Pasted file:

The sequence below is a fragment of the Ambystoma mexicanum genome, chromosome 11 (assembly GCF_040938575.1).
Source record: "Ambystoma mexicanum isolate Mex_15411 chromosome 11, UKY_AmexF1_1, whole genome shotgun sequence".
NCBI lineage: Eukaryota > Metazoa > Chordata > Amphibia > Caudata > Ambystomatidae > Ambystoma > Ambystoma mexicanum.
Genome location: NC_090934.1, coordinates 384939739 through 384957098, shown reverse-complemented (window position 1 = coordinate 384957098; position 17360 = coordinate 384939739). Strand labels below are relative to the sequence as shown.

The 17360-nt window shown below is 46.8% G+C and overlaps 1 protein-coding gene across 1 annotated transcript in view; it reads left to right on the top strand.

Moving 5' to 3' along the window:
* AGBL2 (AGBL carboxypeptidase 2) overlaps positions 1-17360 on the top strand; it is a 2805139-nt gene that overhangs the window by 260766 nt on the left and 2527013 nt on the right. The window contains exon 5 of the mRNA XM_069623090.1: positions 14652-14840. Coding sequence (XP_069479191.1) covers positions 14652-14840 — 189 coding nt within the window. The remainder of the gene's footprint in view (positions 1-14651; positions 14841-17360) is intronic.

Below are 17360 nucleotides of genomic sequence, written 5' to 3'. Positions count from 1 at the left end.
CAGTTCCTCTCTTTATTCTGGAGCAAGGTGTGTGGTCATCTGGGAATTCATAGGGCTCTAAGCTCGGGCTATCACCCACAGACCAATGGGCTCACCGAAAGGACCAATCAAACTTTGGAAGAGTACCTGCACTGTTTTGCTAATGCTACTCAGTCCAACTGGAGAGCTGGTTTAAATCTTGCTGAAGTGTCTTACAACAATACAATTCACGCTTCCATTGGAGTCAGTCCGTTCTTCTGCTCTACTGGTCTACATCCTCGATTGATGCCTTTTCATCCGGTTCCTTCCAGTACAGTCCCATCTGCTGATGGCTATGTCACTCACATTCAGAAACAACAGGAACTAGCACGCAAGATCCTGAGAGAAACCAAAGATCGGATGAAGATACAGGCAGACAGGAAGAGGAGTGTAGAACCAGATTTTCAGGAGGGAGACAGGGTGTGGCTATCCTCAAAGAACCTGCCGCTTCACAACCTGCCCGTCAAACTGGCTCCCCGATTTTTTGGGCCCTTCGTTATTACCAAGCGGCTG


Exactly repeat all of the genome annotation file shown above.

The sequence below is a fragment of the Ambystoma mexicanum genome, chromosome 11 (assembly GCF_040938575.1).
Source record: "Ambystoma mexicanum isolate Mex_15411 chromosome 11, UKY_AmexF1_1, whole genome shotgun sequence".
NCBI lineage: Eukaryota > Metazoa > Chordata > Amphibia > Caudata > Ambystomatidae > Ambystoma > Ambystoma mexicanum.
Genome location: NC_090934.1, coordinates 384939739 through 384957098, shown reverse-complemented (window position 1 = coordinate 384957098; position 17360 = coordinate 384939739). Strand labels below are relative to the sequence as shown.

The 17360-nt window shown below is 46.8% G+C and overlaps 1 protein-coding gene across 1 annotated transcript in view; it reads left to right on the top strand.

Moving 5' to 3' along the window:
* AGBL2 (AGBL carboxypeptidase 2) overlaps positions 1-17360 on the top strand; it is a 2805139-nt gene that overhangs the window by 260766 nt on the left and 2527013 nt on the right. The window contains exon 5 of the mRNA XM_069623090.1: positions 14652-14840. Coding sequence (XP_069479191.1) covers positions 14652-14840 — 189 coding nt within the window. The remainder of the gene's footprint in view (positions 1-14651; positions 14841-17360) is intronic.

Below are 17360 nucleotides of genomic sequence, written 5' to 3'. Positions count from 1 at the left end.
CAGTTCCTCTCTTTATTCTGGAGCAAGGTGTGTGGTCATCTGGGAATTCATAGGGCTCTAAGCTCGGGCTATCACCCACAGACCAATGGGCTCACCGAAAGGACCAATCAAACTTTGGAAGAGTACCTGCACTGTTTTGCTAATGCTACTCAGTCCAACTGGAGAGCTGGTTTAAATCTTGCTGAAGTGTCTTACAACAATACAATTCACGCTTCCATTGGAGTCAGTCCGTTCTTCTGCTCTACTGGTCTACATCCTCGATTGATGCCTTTTCATCCGGTTCCTTCCAGTACAGTCCCATCTGCTGATGGCTATGTCACTCACATTCAGAAACAACAGGAACTAGCACGCAAGATCCTGAGAGAAACCAAAGATCGGATGAAGATACAGGCAGACAGGAAGAGGAGTGTAGAACCAGATTTTCAGGAGGGAGACAGGGTGTGGCTATCCTCAAAGAACCTGCCGCTTCACAACCTGCCCGTCAAACTGGCTCCCCGATTTTTTGGGCCCTTCGTTATTACCAAGCGGCTG